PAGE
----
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2 More Reasons why QR Codes Suck…

I cruised past David Wach's Cellit marketing blog and found his article 11 Reasons Why QR Codes Suck … It definitely struck a chord since the last couple weeks at the

Social Media Mastermind Orange County (you know, the SMMOC) QR codes have come up again and again. I know it's a real estate heavy room, but the interest in QR codes seems misplaced to me. Maybe it struck me when I logged in to Twitter earlier today and saw this tweet RT'd by Matt Gallizzi (@mgallizzi): “Whoa! New York Times Magazine!” Source – 11 Reasons Why QR Codes Suck

11. QR Codes make receiving simple content very difficult 10. QR codes lack strong trackability compared to text messaging 9. QR Codes lack Follow-Up 8. QR codes require mobile devices to stop being mobile 7. QR Codes can’t “go viral” 6. QR Codes remove brand association 5. QR Codes only work on smart phones with cameras 4. QR Codes take up a lot of space. 3. There is no standard for 2D Bar Codes 2. You can’t use QR Codes in television or radio. 1. People don’t know what QR codes are!

To add 2 points to the debate here (of which I'm in complete agreement – QR codes SUCK)…

12… There's no context to what the recipient will receive. Even on the web, there's a tacit agreement that if I click on a link ending in .pdf file, I'll receive a PDF file. If I visit I'll know I'm about to watch a video. If I click on an @username I'll probably be heading over to Twitter. QR codes, on the other hand, have no contextual specificity, and as such leaves the consumer no information about what they're about to receive. Will I get a contact card for the person I'm interacting with? A video “welcome message”? A coupon? A map? Without context, the QR code leaves the recipient complete at the mercy of what the person using the code wants to share. 13… There's no way to replicate a QR code without a digital device. You can't draw a QR code by hand, or scribble it out on a cocktail napkin in the middle of a networking party. Nearly any other marketing channel can be conveyed and captured by hand if need be – a website URL, an phone number, a text marketing campaign, a physical address, a coupon code, etc. But the QR code is the bastard step-child of print marketing + engineers. Almost all 2D mobile ads suffer from the same problem – except the most ubiquitous 2D barcode of them all – the UPC barcode. They realized that adding a set of numbers to the barcode would ensure that at least if the red laser couldn't get it, a human could interact with the information.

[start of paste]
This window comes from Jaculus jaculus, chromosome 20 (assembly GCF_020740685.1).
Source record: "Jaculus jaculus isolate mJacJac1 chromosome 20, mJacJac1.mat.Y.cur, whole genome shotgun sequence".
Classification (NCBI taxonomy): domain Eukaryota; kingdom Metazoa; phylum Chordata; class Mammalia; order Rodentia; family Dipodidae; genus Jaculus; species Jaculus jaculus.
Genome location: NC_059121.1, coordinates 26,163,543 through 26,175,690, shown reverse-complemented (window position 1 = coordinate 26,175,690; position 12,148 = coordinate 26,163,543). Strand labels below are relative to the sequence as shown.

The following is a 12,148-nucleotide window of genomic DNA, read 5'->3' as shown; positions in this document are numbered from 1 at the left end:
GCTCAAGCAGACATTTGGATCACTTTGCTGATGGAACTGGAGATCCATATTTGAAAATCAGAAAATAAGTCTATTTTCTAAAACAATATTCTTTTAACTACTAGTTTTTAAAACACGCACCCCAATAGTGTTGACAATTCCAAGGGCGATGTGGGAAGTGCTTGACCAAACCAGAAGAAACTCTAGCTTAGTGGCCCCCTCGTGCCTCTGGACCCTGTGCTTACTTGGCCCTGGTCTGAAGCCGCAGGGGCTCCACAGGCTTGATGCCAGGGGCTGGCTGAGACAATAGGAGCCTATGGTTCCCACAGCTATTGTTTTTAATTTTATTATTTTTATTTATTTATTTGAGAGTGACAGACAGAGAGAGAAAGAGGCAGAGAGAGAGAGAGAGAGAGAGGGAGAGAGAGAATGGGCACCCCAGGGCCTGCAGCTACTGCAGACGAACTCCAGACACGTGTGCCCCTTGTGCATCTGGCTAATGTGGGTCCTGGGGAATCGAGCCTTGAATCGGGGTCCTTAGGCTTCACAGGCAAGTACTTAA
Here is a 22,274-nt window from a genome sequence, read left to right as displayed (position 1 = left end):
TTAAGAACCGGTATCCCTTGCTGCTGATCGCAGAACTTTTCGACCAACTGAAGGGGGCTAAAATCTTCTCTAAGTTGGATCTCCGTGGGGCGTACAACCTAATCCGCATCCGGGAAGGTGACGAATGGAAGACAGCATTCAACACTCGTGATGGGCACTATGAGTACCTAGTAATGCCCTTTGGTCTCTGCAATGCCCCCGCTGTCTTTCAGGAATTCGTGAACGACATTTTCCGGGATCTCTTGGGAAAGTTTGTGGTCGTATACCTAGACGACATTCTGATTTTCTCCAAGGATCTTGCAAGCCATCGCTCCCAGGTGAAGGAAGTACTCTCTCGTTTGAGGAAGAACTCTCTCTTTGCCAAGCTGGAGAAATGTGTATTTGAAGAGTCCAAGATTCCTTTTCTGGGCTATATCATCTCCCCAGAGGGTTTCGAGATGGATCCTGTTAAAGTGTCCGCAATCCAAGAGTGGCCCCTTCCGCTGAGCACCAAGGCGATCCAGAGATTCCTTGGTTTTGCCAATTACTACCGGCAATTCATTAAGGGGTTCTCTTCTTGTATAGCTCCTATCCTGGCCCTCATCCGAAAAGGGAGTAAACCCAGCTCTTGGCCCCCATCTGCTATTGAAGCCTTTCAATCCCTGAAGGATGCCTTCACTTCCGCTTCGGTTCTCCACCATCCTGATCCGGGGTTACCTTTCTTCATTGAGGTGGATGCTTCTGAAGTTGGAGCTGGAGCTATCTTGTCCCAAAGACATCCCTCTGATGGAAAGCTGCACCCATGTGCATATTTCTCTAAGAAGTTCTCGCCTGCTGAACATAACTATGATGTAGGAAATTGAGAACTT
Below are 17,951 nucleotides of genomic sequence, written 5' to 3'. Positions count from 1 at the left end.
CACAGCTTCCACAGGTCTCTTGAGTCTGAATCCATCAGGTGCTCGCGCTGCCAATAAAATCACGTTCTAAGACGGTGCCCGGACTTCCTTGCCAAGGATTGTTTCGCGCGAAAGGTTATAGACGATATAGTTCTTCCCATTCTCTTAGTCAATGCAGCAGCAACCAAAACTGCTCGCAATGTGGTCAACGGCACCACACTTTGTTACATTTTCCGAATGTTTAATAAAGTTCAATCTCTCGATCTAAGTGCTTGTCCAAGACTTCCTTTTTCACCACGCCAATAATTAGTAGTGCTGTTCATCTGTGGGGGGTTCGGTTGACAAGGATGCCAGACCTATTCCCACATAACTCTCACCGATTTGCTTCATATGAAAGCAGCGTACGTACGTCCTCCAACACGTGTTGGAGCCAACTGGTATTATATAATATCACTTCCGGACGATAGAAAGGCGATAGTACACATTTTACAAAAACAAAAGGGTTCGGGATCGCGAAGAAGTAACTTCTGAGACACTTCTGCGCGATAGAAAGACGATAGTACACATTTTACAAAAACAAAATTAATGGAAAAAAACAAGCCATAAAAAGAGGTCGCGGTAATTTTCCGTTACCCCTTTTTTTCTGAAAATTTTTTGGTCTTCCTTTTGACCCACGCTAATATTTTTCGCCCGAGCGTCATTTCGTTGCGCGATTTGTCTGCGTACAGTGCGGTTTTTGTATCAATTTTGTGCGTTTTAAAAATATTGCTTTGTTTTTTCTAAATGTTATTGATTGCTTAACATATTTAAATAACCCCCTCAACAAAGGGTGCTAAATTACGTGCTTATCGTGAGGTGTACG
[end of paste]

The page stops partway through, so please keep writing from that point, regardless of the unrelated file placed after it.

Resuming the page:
Mobile is definitely the new frontier for social + marketing, but I just don't think (nor want to support!) QR codes are the right way to get things done with this new medium. It's what happens when a marketing exec has

too many tequila shots with the head of a printer company and then does Jaeger bombs with a bunch of engineers. cheap software downloads Oh, and this was gonna be a comment on your blog, David, but your Captcha code seems to be broken… Or, at least wouldn't play nicely with me…



6 Responses to “2 More Reasons why QR Codes Suck…”

  1. Matt April 21, 2011 11:41 am

    Hey, thanks for taking the discussion to the blog. Probably a lot better than Twitter. =)

    My thoughts on this:

    11. You install the reader once and it takes a few seconds to scan. He’s exaggerating.

    10. Sure, text messaging gets the phone number, but that has it’s own problems. Some people are hesitant to text in in fear of getting spam. People don’t have that issue with QR codes. They each have their pros/cons…

    9. There are workarounds. eg. social media share icons and follow up on Twitter.

    8. It’s not something Microsoft did, it was poor execution on the marketing folk at the airport.

    7. False. Add social media sharing icons. Done. Google Calvin Klein

    6. Custom brand the QR code with business branding.

    5. False. Feature phones can read QR codes if needed via ScanBuy/JagTag (although not a fan). It’s all about the audience.

    4. I’ve seen them as small as 1/3″ an inch. Although that’s probably too small for good practice, you can’t make a URL that small.

    3. True. Microsoft Tag is screwing this up. :)